Friday, July 08, 2011
(photo by Joan Marcus)
Michael Weller returns to MCC Theatre with the other side of the story from 2008's Fifty Words. He's got a little more to say this time around, but it's the performances that make the visit worthwhile.
Bipolar Melinda (Joely Richarson) doesn't like to take her medicine, which frustrates her politically ambitious husband Hugh (Cotter Smith) to no end. With two sons echoing Melinda's polar split (perfect son vs. screw-up son), both Melinda and Hugh maintain a total disregard for human nature that encourages this. Their relationship devolves quickly as Hugh's political star begins to rise. Melinda is angry at being dragged along the for the ride and takes every opportunity to spoil the possibilities. Hugh remains the definition of calm, cool and collected, until Melinda pushes him over the edge following the boys' car accident with her own breakdown. Melinda's affair with Adam (from Fifty Words) shows up to push the plot along, but feels contrived since it's no more than a couple of one-sided telephone calls for exposition.
Ms. Richardson elevates the proceedings merely by walking on stage. Elegant and glamorous, she builds a third dimension that would challenge a lesser talent. Mr. Smith supports sufficiently, though not quite demonstrating skill to the level of Ms. Richardson.
Mr. Weller provides lots of emotion and gains considerable benefit with the very talented cast. Were it not for the considerable skill of Ms. Richardson, particularly, the stilted dialog would drag even more than it did. It's a better effort than Fifty Words, but not by much.
The exquisite living room is by Beowulf Boritt (and Ethan Allan) in warm neutrals with earthy red accents. Jeff Croiter's lighting complements well.
Side Effects closed on July 3.
Thursday, July 07, 2011
Terrence McNalley's 1995 fantasia of Maria Callas conducting a master class at the Julliard School in the 1970s returns to Broadway courtesy of Manhattan Theatre Club.
Playing La Divina is an unlikely Tyne Daly, whose Callas simmers and seethes through the thinnest of skins, bristling at the smallest perception of a slight to a star of her caliber. Ms. Daly masters the intricate diction of the singer beautifully, though she felt occasionally less than clear as she navigated the memory segments, interacting with her first husband, then Onassis. Callas was a consummate acting singer - a novelty in opera at the time. As she coaches each of the three "victims" (her word), she sends each one back to their score to find the answers in the composer's music and text. (It's a solid performance/coaching/directing technique best and most recently demonstrated by David Cromer's recent productions of "Our Town" and "Brighton Beach Memoirs.") Ms. Daly's Callas is not subtle though she strives for elegance. The narcissistic fragility interrupts too often.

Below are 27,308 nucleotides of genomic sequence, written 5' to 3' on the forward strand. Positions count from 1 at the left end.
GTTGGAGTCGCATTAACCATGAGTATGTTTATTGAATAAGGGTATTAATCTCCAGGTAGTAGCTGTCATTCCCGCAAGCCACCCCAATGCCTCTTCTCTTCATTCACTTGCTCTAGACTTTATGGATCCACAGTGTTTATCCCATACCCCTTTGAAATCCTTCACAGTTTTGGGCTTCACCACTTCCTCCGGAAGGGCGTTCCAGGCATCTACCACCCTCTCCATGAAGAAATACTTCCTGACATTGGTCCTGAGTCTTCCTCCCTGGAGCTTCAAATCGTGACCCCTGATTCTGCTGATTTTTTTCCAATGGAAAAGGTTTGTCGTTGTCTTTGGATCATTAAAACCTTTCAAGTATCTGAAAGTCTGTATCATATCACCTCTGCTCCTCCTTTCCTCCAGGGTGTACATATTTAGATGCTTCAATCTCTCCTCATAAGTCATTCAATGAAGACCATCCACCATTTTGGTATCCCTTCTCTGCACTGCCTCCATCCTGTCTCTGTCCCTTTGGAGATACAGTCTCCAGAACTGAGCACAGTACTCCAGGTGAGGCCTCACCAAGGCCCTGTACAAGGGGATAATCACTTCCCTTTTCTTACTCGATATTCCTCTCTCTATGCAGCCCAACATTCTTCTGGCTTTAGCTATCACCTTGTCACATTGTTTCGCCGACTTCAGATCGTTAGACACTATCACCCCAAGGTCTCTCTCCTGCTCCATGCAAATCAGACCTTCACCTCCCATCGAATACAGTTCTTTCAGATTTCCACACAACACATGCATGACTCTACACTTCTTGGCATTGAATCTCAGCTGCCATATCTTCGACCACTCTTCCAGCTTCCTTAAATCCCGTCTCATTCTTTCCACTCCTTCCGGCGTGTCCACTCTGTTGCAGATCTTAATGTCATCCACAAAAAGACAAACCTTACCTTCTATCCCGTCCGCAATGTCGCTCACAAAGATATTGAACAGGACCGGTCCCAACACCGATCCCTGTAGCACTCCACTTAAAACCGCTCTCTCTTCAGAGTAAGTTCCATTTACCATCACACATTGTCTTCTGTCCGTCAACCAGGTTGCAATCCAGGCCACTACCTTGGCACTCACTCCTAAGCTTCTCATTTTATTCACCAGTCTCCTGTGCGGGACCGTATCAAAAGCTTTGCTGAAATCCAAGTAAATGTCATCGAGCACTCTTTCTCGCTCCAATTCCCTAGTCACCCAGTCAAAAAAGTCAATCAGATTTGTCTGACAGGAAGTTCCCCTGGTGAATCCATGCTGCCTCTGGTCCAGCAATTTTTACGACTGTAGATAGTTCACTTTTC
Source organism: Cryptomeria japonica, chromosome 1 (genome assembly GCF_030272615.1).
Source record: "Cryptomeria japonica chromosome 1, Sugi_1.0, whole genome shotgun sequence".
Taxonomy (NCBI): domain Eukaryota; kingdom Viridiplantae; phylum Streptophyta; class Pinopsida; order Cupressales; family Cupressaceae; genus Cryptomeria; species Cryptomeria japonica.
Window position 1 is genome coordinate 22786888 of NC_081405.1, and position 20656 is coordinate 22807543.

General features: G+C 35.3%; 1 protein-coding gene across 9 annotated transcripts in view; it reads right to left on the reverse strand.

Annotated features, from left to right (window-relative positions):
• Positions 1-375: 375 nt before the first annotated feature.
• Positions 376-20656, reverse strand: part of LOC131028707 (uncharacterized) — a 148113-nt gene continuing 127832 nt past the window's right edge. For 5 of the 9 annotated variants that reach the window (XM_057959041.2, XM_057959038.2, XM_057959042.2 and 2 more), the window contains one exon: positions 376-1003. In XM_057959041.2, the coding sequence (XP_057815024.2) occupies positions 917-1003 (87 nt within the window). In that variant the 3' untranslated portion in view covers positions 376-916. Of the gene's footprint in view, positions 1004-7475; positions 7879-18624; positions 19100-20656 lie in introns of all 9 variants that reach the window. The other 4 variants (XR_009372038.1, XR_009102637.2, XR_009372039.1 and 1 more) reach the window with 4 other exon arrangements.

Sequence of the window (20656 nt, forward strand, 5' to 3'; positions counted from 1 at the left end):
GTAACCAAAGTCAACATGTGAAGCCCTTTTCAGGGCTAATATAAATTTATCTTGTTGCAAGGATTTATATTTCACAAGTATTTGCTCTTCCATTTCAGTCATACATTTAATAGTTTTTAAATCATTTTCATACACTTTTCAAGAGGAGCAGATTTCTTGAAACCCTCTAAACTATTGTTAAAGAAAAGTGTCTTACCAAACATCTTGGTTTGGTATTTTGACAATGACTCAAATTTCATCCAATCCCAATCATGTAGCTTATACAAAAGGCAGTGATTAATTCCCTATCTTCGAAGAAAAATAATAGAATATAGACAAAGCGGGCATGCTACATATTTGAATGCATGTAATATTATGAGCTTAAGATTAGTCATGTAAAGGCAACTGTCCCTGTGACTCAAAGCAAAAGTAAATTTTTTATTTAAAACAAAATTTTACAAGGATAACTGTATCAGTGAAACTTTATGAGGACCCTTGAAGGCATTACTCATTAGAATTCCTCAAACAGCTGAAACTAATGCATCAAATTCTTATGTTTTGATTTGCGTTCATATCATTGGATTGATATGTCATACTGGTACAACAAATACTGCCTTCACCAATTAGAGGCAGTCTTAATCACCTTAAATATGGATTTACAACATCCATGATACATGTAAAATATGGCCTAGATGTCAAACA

The first victim, Sophia De Palma (Alexandra Silber) whimpers and gushes through interruption after interruption of her aria from La Sonnambula. Awed by Callas, Sophie takes every verbal jab and asks for more. Ms. Silber holds up well.
Next is Sharon Graham (Sierra Boggess in the role which won Audra MacDonald her first Tony). She doesn't even get her first note out before fleeing in humiliation.
Anthony Candolino (Garrett Sorenson), the tenor, strides on next and in stereotypical tenor form, pushes back on every shove from Callas. Her disdain melts as he sings Cavaradossi's first aria from Tosca. Visibly shaken by it, she dismisses him with the same advice to focus on the score. The classically trained Mr. Sorenson does indeed have the voice that Anthony claims. And, like Anthony, he still needs to work on the acting.
Sharon returns to prove herself, setting off a veritable battle of Lady MacBeths, as she sings the entrance from Verdi's opera. Ms. Boggess gives it her best, and for the most part succeeds.
This is Mr. McNalley at his best, juxtaposing the rejected, fading diva against three vocal students whose chosen material strikes careful parallels to her own life and relationship with Aristotle Onassis. Sophie's aria echoes Callas' memory of the news that Onassis had married Jackie Kennedy. Tony's aria prompts the memory of how Onassis first loved her. It is Sharon's that gets the most interesting. In it, Lady MacBeth begins her plot to push her husband into actions that would make him king. As she coaches and intimidates Sharon, Callas becomes Lady MacBeth and Sharon, MacBeth, the target of her machinations - it's brilliant writing.
Master Class is on a limited run through August 14. Get ticket information here.